The Truth About The Infamous Stoneman Serial Killer

The "Stoneman," a serial killer in India, struck fear into that nation from the mid to late '80s (via Yahoo!). However, the "Stoneman" started out by murdering homeless people in Mumbai's Sion-King's Circle area. This area was home to the more well-to-do of Mumbai. However, many homeless people also found comfort around the streets of this area, and it was they whom the "Stoneman" targeted. He got his moniker for the way in which he committed his crimes: crushing their heads with large stones. 

The police were troubled at who would do such a heinous act, but they were also worried as the stones used in the brutal killings weighed roughly 30 kg or about 66 pounds. Whoever he was, he was very powerful. The police diligently went to work and rounded up a number of potential suspects. Once this happened, these horrid crimes seemingly came to an end by 1988.

The Stoneman strikes again

Then in 1989, it started happening again. This time, the culprit had moved to Calcutta. A different city, but the same M.O.: crushing homeless people's skulls in with heavy stones. In 1989, Calcutta had 6 million citizens, and there were roughly around 50,000 homeless people (via Los Angeles Times).

Initially, those who lived in Calcutta were not very concerned with what was happening due to the fact that they felt the victims were society's outcasts, but as the murders continued, the pressure mounted. With this in mind, the police began cracking down — increasing investigations and seeking to protect those who may be his target.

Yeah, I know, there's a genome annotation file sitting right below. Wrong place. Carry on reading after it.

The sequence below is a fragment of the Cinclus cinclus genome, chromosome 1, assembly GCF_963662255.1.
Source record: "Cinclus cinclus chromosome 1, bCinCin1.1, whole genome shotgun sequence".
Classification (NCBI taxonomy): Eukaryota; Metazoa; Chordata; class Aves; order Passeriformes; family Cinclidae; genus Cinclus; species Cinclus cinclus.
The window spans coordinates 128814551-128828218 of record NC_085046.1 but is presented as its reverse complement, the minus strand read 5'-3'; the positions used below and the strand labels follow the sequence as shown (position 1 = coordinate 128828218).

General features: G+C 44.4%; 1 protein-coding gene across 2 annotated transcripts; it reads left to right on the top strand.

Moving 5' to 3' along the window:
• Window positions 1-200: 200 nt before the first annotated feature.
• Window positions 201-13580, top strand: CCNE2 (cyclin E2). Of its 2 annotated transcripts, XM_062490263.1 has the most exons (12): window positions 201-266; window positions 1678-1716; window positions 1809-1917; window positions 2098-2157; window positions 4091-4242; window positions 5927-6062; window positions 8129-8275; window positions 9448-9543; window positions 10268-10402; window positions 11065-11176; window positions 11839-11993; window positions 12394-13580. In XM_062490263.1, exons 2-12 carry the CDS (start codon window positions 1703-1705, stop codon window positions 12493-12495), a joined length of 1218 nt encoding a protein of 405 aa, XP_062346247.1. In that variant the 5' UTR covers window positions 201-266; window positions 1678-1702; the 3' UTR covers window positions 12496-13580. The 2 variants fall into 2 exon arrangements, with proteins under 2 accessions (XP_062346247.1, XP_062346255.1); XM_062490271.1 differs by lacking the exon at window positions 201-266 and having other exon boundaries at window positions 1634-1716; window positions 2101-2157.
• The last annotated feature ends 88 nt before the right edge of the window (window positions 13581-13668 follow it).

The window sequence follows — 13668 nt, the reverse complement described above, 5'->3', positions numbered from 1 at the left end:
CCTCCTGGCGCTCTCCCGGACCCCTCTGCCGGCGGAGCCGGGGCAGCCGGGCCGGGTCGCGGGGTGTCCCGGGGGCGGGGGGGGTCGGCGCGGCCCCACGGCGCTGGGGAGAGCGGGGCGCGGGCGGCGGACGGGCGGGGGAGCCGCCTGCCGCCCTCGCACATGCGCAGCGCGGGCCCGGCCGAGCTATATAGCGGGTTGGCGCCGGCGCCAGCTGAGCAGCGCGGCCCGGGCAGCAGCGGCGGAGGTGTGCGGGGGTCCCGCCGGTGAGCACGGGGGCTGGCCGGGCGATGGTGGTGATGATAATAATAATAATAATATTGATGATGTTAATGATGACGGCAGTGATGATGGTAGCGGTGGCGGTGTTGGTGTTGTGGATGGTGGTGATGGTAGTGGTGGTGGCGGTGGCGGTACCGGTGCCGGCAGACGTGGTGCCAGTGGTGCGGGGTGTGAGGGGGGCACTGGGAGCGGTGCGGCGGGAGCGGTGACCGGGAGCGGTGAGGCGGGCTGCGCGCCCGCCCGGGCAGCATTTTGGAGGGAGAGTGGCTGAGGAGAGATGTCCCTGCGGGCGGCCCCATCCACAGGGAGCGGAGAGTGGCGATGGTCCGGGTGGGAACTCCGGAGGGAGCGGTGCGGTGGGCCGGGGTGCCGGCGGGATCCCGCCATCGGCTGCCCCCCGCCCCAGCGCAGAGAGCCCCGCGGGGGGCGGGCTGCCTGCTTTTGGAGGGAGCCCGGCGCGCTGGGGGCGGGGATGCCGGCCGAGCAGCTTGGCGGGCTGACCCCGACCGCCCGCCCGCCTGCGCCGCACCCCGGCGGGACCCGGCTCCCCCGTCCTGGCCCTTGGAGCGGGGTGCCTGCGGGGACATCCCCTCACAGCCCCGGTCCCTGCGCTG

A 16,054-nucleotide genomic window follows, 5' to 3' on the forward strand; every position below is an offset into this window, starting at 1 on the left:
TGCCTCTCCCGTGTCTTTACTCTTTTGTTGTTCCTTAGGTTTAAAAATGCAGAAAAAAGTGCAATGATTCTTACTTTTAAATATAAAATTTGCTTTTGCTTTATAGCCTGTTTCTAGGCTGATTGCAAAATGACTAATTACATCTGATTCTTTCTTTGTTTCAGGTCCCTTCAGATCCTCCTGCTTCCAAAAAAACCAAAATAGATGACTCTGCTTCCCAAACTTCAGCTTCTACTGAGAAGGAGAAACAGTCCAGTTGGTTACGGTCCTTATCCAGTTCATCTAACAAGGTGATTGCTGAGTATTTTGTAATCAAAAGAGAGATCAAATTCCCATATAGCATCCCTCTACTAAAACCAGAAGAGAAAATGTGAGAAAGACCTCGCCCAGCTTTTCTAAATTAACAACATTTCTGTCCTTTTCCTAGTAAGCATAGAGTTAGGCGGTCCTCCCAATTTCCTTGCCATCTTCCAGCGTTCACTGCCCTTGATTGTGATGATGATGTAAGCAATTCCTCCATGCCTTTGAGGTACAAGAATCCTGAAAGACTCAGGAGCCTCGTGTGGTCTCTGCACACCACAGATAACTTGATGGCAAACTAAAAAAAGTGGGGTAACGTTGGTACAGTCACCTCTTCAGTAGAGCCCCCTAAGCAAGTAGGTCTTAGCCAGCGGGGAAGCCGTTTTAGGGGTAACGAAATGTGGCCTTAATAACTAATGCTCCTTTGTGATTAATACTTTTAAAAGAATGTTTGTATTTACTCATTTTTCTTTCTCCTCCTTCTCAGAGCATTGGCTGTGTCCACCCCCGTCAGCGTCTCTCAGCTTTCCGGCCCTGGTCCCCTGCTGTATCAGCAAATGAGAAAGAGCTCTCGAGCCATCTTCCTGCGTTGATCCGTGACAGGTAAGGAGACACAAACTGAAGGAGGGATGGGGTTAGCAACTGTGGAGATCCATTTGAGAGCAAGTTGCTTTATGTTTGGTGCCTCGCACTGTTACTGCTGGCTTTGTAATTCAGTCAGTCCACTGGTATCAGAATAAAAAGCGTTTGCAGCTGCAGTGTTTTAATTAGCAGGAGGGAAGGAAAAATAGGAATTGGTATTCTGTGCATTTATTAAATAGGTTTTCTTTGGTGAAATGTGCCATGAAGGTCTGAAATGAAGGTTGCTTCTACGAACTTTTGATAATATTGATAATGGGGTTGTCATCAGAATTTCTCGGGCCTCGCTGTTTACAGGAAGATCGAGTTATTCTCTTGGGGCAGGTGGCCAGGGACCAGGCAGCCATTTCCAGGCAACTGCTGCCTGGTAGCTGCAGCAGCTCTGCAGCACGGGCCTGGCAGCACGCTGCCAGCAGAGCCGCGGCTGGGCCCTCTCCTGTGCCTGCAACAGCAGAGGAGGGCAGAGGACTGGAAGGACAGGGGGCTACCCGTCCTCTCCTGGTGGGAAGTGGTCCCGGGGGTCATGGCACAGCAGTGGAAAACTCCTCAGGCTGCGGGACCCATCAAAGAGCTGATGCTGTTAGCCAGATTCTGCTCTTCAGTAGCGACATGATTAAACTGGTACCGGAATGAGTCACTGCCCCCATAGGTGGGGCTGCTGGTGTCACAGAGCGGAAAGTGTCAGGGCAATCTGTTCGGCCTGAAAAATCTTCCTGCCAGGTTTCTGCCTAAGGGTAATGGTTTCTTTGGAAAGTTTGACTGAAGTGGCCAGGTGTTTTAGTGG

The "Stoneman," however, will remain known as the "Stoneman" as police were never able to identify who he was. Despite increasing their diligence in finding the "Stoneman," only one man, Muhammad Akram, was ever linked to the crime, and even that link is doubtful. Akram came to the police claiming that he had a run-in with the "Stoneman" but was able to escape. Akram was very thin and seemed incapable of being able to lift the heavy stones in question used in the killings.

In 1989, Rachhpal Singh was the deputy commissioner of the Calcutta police department. He believed then that the "Stoneman" was somebody who not only was very powerful, but very intelligent. Despite harboring some ill-will toward the homeless, the "Stoneman," was able to keep it together enough to strike at the right time — and most importantly for him, to not be caught.

Over 30 years later, the "Stoneman" has neither been apprehended nor even identified.